Teach Your Expensive Shades to Swim

2011-07-23_18-43-51_138If you’ve ever lost a pair of $200 sunglasses in the ocean, then you know that sinking feeling I once did. Refusing to let it happen again, I looked around in the area surf shops for something that would keep my next pair of sunglasses afloat, but it appears the idea is “lost” in the beachwear world. With an hour and about $20, one can save that pair from the turbulent surf.

According to medical sources (#1, #2) sunglasses can protect the eyes from UV light and prevent cataract formations. Around water the eyes get bombarded from below as well as above, so polarized lenses can help to not only protect the eyes, but also enable one to monitor the water more closely.

This solution offers floating sunglasses, but beware; I would only wear them when dealing with light duty (playing with small children in shallow water, riding on boats, etc.). I would not rely on this setup for skiing, windsurfing, or surfing.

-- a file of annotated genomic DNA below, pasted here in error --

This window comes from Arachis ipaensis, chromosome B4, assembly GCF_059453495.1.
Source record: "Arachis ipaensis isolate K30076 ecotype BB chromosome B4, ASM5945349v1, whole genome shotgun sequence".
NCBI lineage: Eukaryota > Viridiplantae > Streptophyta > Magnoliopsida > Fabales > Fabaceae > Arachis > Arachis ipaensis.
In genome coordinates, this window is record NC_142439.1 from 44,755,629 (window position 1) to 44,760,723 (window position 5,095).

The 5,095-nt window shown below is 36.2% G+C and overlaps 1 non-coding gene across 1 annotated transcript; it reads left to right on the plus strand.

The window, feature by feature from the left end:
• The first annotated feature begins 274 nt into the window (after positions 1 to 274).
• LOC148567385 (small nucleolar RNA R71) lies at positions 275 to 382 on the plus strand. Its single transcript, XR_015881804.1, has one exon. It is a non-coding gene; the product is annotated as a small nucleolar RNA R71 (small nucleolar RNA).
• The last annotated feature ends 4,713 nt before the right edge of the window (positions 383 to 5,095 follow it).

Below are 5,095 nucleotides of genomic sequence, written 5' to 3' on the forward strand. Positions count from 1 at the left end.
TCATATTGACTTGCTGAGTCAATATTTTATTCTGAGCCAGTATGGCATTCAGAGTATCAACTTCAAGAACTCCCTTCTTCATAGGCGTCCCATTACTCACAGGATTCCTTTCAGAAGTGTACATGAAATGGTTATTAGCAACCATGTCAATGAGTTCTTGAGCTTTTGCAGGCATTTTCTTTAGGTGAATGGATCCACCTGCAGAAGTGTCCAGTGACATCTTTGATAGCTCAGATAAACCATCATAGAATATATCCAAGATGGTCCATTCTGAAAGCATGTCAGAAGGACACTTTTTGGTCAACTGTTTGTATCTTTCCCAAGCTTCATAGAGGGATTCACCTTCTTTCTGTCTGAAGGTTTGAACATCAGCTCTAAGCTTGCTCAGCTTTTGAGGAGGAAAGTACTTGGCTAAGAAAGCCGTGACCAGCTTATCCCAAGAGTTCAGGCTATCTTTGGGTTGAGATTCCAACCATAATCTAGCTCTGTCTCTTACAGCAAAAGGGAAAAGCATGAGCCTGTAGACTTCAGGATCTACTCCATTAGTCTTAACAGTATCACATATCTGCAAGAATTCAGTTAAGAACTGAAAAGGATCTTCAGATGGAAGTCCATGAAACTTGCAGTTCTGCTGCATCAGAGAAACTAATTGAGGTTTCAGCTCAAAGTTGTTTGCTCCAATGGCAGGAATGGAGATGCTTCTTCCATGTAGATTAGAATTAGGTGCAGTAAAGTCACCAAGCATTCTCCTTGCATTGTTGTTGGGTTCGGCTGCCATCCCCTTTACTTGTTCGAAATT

What you need:

  • 1 shoestring or lanyard-style sunglasses strap. (foamy ones like Croakies will not work) (#1, #2)
  • 6 yellow foam earplugs (available at Home Depot, Lowe’s, etc)
  • 1 1/8” drill bit
  • 1 1/4” drill bit
  • 1 pair of pliers
  • 1 drill

The object here is to thread the earplugs down the thin sunglasses strap. In order to create a hole, grab the earplug along it’s long, curved edges, and hold the plug on a workbench, vertically. With the smaller drill bit, create a hole through the long axis of the earplug. If that hole is not big enough to slide onto the strap, use a larger bit to open the hole a bit more. Sunglasses come in different weights, but usually 6 floats will do. Be sure to spread them evenly, and test in a sink, bathtub, or pool before hitting the surf!